Once the initial 10-15 readers have reduced to approx. 5, the volunteer will notify an event host or Lead Volunteer, who will then announce the next 10-15 numbers up. When those 15 reduce to 5, we’ll call up another 15. From that point, it’s rinse and repeat for the remainder of the event. If you’re in another line when your number is called, don’t stress. Your number is valid from any point up to the highest number. Ideally if the lines are flowing correctly, the numbers called should be pretty close to accurate. For example though, let’s say you’ve got a bracelet of Malpas 24. You get busy sorting books or talking to buddies and you don’t realize that Jodi Ellen Malpas’ line is up to 40-50. You’re 100% okay to get in line, as most numbers will have already been through. When you get to the line, the volunteer will check your number and voila! Good to go.
Once you have your bracelet, feel free to go wander the room. Throughout the event, a few different routes can be taken to find out which number each ticketed line is currently at. The easiest method will be via monitors we’ll have setup in the room. Think of the screens you find at an airport with the arriving/departing flights. Ours will look similar but much larger font so that you can see it from a ways away. We’ll have a volunteer assigned to update the screens every time a line changes. We used this method in Dallas at Holidays with the Belles and it seemed to work fabulously, so I’m crossing my fingers it works as well this go around. We’ll also have an announcer who will mention new line numbers, etc. along the way. You can also always go back to a line and ask the assigned volunteer what number they’re at. They’ll have that info handy and easily accessible for you.
A ticketed author will have a limit of 10 books per number. If you have…say 30 books for Kristy Bromberg to sign, you’ll need 3 bracelets. The bracelets will be handed out in breaks of 10, so you would receive #14, 24, and 34. This will allow the line to continue flowing as normally and easily as possible. Also, any pre-orders are not counted in that limit since you will pick those up directly from the author. If you arrive at a table that is not ticketed, there’s no book limit on that table at the current moment. Which leads me to one more bit of info…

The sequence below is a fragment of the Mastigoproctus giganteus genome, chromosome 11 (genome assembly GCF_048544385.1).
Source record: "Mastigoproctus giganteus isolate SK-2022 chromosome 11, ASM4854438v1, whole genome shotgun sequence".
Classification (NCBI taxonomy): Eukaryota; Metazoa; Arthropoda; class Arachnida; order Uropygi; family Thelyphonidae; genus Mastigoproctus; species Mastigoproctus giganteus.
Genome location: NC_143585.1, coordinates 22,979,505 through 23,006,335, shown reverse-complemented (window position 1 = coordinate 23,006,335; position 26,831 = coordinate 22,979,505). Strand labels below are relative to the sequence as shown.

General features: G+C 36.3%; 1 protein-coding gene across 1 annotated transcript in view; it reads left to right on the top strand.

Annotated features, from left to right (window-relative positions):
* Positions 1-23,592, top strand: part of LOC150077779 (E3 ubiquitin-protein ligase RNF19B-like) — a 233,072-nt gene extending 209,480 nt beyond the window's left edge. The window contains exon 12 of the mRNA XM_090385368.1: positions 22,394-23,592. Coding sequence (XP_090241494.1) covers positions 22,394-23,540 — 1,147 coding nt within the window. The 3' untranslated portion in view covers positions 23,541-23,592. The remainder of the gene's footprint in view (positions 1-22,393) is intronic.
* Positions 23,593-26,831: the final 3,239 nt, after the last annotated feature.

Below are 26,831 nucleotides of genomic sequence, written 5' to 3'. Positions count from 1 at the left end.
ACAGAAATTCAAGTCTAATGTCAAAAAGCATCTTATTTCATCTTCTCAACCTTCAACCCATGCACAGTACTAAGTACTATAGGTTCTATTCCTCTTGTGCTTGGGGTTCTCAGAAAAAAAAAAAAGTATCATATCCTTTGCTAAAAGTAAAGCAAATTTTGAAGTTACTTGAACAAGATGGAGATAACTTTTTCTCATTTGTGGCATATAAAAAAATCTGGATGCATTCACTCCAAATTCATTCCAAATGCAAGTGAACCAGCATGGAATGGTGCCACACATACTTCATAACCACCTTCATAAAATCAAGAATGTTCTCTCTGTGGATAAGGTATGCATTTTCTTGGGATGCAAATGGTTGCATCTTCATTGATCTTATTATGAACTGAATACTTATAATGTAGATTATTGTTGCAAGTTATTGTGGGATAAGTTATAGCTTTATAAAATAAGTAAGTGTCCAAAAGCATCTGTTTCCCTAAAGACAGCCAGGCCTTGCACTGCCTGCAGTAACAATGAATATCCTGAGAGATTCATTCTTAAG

If an author you’re really excited to meet ends up being one of those ticketed authors, we would suggest entering the event space and going directly to their table in order to get the lowest possible bracelet number you can. That way you don’t have to worry or stress about it for the remainder of the event. Some authors that are ticketed from the beginning may not need line control throughout the event. If they catch up with the numbers that had been handed out and stay caught up for a number of minutes, we’ll open their table as a free for all like the other authors. If we find their line begins to grow, we’ll make the choice to add ticketing to their line once more. If an author that was not ticketed in the beginning has a consistently longer line and we feel it’s in the best interest of the readers to start ticketing, we’ll absolutely do that. The biggest point of all of this crazy wordiness is that we want you guys to enjoy your time. We want you to walk away with a smile on your face because you met your favorite authors. Not 1-2. Not 5-10. We want you to meet as many as possible in the timeframe allowed, and we’ll do what we need to do to make it flow seamlessly for you.